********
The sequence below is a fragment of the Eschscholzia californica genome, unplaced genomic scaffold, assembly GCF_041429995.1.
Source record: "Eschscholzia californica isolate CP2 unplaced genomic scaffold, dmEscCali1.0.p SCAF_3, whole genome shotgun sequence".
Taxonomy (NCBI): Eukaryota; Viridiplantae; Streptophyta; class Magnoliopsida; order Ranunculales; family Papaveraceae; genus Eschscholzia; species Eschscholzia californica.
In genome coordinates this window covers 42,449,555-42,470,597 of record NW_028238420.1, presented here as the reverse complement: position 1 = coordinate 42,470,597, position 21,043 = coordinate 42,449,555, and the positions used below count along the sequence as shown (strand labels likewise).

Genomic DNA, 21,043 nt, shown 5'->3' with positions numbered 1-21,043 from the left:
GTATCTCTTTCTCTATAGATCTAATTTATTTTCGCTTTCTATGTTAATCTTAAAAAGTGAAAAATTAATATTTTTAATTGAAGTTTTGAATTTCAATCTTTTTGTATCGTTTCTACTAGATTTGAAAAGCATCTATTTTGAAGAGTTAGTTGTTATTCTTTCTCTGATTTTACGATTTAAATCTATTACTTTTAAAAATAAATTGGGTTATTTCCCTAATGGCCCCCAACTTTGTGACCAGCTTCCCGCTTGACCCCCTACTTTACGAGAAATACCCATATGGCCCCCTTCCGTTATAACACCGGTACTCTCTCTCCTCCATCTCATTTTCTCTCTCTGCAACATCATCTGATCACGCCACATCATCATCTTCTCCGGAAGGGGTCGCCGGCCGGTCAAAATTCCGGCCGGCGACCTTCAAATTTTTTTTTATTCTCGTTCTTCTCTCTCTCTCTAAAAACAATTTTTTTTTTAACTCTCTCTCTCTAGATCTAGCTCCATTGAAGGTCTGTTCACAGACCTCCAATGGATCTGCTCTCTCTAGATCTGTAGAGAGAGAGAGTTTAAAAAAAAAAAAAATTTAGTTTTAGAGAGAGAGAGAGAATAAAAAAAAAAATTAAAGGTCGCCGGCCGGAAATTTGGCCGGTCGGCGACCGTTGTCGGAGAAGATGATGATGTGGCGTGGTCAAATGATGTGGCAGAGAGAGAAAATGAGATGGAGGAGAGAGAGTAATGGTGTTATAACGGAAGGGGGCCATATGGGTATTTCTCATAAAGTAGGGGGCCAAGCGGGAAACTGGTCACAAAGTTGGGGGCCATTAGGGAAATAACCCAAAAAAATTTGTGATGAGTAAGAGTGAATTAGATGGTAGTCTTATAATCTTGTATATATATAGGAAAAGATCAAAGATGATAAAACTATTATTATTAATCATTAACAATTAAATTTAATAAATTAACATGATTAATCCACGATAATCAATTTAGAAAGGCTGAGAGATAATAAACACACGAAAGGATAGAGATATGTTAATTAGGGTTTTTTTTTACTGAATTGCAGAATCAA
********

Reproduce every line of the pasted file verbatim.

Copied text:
The sequence below is a fragment of the Eschscholzia californica genome, unplaced genomic scaffold, assembly GCF_041429995.1.
Source record: "Eschscholzia californica isolate CP2 unplaced genomic scaffold, dmEscCali1.0.p SCAF_3, whole genome shotgun sequence".
Taxonomy (NCBI): Eukaryota; Viridiplantae; Streptophyta; class Magnoliopsida; order Ranunculales; family Papaveraceae; genus Eschscholzia; species Eschscholzia californica.
In genome coordinates this window covers 42,449,555-42,470,597 of record NW_028238420.1, presented here as the reverse complement: position 1 = coordinate 42,470,597, position 21,043 = coordinate 42,449,555, and the positions used below count along the sequence as shown (strand labels likewise).

Genomic DNA, 21,043 nt, shown 5'->3' with positions numbered 1-21,043 from the left:
GTATCTCTTTCTCTATAGATCTAATTTATTTTCGCTTTCTATGTTAATCTTAAAAAGTGAAAAATTAATATTTTTAATTGAAGTTTTGAATTTCAATCTTTTTGTATCGTTTCTACTAGATTTGAAAAGCATCTATTTTGAAGAGTTAGTTGTTATTCTTTCTCTGATTTTACGATTTAAATCTATTACTTTTAAAAATAAATTGGGTTATTTCCCTAATGGCCCCCAACTTTGTGACCAGCTTCCCGCTTGACCCCCTACTTTACGAGAAATACCCATATGGCCCCCTTCCGTTATAACACCGGTACTCTCTCTCCTCCATCTCATTTTCTCTCTCTGCAACATCATCTGATCACGCCACATCATCATCTTCTCCGGAAGGGGTCGCCGGCCGGTCAAAATTCCGGCCGGCGACCTTCAAATTTTTTTTTATTCTCGTTCTTCTCTCTCTCTCTAAAAACAATTTTTTTTTTAACTCTCTCTCTCTAGATCTAGCTCCATTGAAGGTCTGTTCACAGACCTCCAATGGATCTGCTCTCTCTAGATCTGTAGAGAGAGAGAGTTTAAAAAAAAAAAAAATTTAGTTTTAGAGAGAGAGAGAGAATAAAAAAAAAAATTAAAGGTCGCCGGCCGGAAATTTGGCCGGTCGGCGACCGTTGTCGGAGAAGATGATGATGTGGCGTGGTCAAATGATGTGGCAGAGAGAGAAAATGAGATGGAGGAGAGAGAGTAATGGTGTTATAACGGAAGGGGGCCATATGGGTATTTCTCATAAAGTAGGGGGCCAAGCGGGAAACTGGTCACAAAGTTGGGGGCCATTAGGGAAATAACCCAAAAAAATTTGTGATGAGTAAGAGTGAATTAGATGGTAGTCTTATAATCTTGTATATATATAGGAAAAGATCAAAGATGATAAAACTATTATTATTAATCATTAACAATTAAATTTAATAAATTAACATGATTAATCCACGATAATCAATTTAGAAAGGCTGAGAGATAATAAACACACGAAAGGATAGAGATATGTTAATTAGGGTTTTTTTTTACTGAATTGCAGAATCAA